There are two emerging usage models for cloud use that I am seeing emerging: Opaque Clouds and Transparent Clouds.
Opaque Clouds are clouds where users store pre-encrypted data to the cloud, such that the cloud operator has no visibility into the users' data. In this model, the encryption keys are owned and managed by the end user, and the cloud operator is not able to provide any value-added services that require access to the plaintext of the user's data.
Transparent Clouds are clouds where users submit data to the cloud (which may be encrypted during transmission and/or when stored), but the cloud operator is capable of having access to the users' data. In this model, the cloud operator either manages the encryption, or has access to the key repositories where the users' keys are stored. While transparent clouds can still be secure, there are additional security risks, as the cloud operator fundamentally must have access to the users' plaintext.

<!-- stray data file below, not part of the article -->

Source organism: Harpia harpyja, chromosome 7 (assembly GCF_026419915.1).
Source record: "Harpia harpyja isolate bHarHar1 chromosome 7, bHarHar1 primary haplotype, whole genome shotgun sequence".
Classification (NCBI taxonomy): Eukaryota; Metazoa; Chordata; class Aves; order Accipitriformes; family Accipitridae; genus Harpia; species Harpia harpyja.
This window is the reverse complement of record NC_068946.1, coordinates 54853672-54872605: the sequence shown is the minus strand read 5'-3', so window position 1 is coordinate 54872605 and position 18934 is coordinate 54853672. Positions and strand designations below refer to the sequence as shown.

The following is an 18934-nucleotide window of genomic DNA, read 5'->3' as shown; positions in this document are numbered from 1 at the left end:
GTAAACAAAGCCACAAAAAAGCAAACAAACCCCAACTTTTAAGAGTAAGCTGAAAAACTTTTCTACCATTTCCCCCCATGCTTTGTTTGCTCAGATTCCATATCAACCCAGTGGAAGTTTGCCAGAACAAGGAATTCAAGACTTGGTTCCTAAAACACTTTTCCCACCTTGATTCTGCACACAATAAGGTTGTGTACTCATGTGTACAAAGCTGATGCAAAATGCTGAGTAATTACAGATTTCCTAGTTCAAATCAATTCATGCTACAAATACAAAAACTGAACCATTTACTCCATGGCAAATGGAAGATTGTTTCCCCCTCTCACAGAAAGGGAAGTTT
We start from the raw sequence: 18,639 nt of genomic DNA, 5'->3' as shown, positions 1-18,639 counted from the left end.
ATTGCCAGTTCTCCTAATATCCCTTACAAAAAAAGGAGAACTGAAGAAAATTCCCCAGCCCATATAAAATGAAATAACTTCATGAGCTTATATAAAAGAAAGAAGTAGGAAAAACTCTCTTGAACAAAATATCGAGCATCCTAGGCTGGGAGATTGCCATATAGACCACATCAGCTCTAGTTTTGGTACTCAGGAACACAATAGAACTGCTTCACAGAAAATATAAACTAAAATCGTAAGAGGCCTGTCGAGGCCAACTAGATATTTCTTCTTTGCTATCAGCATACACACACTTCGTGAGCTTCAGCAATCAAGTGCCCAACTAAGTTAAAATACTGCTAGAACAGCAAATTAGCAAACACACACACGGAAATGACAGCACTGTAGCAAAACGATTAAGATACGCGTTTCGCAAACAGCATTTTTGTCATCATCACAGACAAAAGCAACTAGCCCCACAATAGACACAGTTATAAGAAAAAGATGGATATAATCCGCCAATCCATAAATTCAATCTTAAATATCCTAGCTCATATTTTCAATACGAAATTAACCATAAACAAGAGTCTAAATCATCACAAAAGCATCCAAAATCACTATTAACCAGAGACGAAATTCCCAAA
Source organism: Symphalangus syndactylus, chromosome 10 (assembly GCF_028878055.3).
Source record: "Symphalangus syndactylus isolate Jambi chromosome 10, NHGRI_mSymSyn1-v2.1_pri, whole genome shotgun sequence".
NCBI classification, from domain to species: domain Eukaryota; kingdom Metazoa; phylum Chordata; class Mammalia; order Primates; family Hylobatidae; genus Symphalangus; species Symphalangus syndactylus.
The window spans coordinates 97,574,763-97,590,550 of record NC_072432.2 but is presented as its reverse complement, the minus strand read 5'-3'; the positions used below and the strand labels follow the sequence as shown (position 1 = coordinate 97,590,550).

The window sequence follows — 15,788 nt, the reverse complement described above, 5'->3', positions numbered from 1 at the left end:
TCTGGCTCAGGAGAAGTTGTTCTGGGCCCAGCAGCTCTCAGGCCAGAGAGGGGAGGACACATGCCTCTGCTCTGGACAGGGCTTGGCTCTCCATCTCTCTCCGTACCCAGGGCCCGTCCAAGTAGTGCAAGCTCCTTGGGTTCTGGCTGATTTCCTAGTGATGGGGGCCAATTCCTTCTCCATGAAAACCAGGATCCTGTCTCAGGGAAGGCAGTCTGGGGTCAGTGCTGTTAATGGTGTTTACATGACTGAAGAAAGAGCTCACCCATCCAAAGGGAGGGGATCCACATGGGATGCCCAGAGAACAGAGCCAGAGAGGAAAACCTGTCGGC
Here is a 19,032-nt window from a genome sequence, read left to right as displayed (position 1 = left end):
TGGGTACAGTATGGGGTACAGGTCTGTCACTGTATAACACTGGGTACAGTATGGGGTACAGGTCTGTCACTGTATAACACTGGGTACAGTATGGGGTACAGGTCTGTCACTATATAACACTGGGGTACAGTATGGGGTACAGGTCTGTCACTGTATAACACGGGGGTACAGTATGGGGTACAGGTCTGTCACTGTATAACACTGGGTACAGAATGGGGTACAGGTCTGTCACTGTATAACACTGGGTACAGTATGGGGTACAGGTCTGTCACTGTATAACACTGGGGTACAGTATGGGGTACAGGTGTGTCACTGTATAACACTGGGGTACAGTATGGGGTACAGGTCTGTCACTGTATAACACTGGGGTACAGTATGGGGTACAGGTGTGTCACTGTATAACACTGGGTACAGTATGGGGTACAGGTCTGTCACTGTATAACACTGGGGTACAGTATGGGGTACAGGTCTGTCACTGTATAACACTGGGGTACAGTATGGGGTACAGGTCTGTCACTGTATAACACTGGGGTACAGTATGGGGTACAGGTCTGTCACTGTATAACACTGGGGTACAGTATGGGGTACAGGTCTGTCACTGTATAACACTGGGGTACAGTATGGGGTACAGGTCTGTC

Both of these models have merits and use cases where they make sense. For example, if a first transparent cloud is using a second cloud to provide a second geographic location for data storage, the first cloud may store data into the second cloud in opaque fashion. A second scenario may be where a cloud user stores data to a cloud for the purposes of data sharing with another trusted user, but the cloud itself is not trusted. In this case, the keys would be shared between the two users, but the cloud would be unable to see the data stored.
Ultimately, I believe that opaque cloud storage will co-exist with transparent clouds, as both can operate concurrently with the same infrastructure. (translucent clouds?) As different use cases determine the security sensitivity of the data, and many of the cloud provided value added services (search, indexing, discovery, data mining, format conversion, etc) are quite compelling, it's going to be an interesting set of trade-offs between cloud security and cloud value.